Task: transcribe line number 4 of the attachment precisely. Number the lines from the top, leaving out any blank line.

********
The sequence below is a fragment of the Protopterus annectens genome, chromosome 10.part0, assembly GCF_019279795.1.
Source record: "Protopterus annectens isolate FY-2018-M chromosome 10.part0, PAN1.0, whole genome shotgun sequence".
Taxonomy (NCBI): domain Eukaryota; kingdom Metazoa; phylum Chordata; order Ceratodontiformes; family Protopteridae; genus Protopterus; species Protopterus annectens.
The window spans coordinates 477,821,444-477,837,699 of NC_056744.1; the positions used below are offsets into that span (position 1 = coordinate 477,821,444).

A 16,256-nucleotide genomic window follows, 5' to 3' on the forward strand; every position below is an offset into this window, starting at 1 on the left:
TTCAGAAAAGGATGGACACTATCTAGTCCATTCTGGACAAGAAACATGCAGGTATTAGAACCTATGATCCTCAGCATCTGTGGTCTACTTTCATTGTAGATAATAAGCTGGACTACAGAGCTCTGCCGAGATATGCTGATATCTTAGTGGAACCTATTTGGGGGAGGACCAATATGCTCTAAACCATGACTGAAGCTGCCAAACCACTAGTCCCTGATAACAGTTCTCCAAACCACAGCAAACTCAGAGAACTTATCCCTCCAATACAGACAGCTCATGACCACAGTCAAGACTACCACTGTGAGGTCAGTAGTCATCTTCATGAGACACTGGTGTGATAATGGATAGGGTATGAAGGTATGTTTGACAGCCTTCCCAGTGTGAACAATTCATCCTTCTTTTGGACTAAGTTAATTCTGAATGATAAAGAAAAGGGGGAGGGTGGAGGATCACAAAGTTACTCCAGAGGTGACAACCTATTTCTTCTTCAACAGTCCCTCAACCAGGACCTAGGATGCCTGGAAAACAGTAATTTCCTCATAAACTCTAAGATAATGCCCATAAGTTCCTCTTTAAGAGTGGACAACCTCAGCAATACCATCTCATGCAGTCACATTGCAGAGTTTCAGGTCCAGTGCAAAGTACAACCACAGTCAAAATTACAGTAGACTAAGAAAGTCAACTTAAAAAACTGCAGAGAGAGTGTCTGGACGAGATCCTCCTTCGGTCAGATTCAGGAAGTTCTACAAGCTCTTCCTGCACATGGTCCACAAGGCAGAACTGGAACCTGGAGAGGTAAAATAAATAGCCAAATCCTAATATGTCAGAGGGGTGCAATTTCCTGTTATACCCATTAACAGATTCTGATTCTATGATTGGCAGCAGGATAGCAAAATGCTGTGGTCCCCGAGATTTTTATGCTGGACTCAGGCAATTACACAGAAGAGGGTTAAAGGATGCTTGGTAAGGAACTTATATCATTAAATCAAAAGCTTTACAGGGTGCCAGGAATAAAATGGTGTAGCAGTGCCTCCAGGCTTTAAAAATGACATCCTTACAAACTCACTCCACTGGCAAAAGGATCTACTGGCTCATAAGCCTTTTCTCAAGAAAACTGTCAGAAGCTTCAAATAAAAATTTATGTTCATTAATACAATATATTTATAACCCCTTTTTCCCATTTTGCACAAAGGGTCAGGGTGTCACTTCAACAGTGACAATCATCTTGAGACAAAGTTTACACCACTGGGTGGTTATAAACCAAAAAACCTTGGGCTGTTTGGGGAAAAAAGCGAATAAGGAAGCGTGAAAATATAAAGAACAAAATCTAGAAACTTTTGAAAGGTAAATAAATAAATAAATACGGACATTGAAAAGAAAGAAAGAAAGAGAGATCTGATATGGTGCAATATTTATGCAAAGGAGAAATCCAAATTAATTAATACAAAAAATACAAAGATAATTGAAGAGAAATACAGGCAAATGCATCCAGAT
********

The window spans coordinates 477,821,444-477,837,699 of NC_056744.1; the positions used below are offsets into that span (position 1 = coordinate 477,821,444).